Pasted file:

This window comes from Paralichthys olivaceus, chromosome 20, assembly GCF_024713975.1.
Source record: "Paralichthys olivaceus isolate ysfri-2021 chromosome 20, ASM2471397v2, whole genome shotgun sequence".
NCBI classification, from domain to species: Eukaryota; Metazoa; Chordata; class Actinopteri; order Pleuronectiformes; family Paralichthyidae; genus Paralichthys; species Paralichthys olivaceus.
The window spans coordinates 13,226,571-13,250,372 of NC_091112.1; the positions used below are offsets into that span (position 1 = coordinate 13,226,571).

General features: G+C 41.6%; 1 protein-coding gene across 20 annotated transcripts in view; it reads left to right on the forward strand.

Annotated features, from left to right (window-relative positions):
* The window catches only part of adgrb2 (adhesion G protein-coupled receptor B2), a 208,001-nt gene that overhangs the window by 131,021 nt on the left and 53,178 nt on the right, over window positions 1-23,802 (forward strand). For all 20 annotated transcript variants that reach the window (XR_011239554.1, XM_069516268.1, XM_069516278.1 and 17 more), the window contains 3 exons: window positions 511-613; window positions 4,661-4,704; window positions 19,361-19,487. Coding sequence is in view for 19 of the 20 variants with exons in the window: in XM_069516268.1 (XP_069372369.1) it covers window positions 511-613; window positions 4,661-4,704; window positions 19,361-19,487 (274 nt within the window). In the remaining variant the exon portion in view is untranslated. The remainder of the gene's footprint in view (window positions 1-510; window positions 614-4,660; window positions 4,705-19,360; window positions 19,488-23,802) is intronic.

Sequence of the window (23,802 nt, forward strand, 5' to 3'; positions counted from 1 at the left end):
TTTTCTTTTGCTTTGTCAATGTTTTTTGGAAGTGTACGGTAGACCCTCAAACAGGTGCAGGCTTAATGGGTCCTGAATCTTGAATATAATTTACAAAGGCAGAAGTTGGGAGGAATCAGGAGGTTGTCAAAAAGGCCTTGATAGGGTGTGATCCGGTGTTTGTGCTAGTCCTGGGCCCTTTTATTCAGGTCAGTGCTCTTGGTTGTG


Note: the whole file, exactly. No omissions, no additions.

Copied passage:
This window comes from Paralichthys olivaceus, chromosome 20, assembly GCF_024713975.1.
Source record: "Paralichthys olivaceus isolate ysfri-2021 chromosome 20, ASM2471397v2, whole genome shotgun sequence".
NCBI classification, from domain to species: Eukaryota; Metazoa; Chordata; class Actinopteri; order Pleuronectiformes; family Paralichthyidae; genus Paralichthys; species Paralichthys olivaceus.
The window spans coordinates 13,226,571-13,250,372 of NC_091112.1; the positions used below are offsets into that span (position 1 = coordinate 13,226,571).

General features: G+C 41.6%; 1 protein-coding gene across 20 annotated transcripts in view; it reads left to right on the forward strand.

Annotated features, from left to right (window-relative positions):
* The window catches only part of adgrb2 (adhesion G protein-coupled receptor B2), a 208,001-nt gene that overhangs the window by 131,021 nt on the left and 53,178 nt on the right, over window positions 1-23,802 (forward strand). For all 20 annotated transcript variants that reach the window (XR_011239554.1, XM_069516268.1, XM_069516278.1 and 17 more), the window contains 3 exons: window positions 511-613; window positions 4,661-4,704; window positions 19,361-19,487. Coding sequence is in view for 19 of the 20 variants with exons in the window: in XM_069516268.1 (XP_069372369.1) it covers window positions 511-613; window positions 4,661-4,704; window positions 19,361-19,487 (274 nt within the window). In the remaining variant the exon portion in view is untranslated. The remainder of the gene's footprint in view (window positions 1-510; window positions 614-4,660; window positions 4,705-19,360; window positions 19,488-23,802) is intronic.

Sequence of the window (23,802 nt, forward strand, 5' to 3'; positions counted from 1 at the left end):
TTTTCTTTTGCTTTGTCAATGTTTTTTGGAAGTGTACGGTAGACCCTCAAACAGGTGCAGGCTTAATGGGTCCTGAATCTTGAATATAATTTACAAAGGCAGAAGTTGGGAGGAATCAGGAGGTTGTCAAAAAGGCCTTGATAGGGTGTGATCCGGTGTTTGTGCTAGTCCTGGGCCCTTTTATTCAGGTCAGTGCTCTTGGTTGTG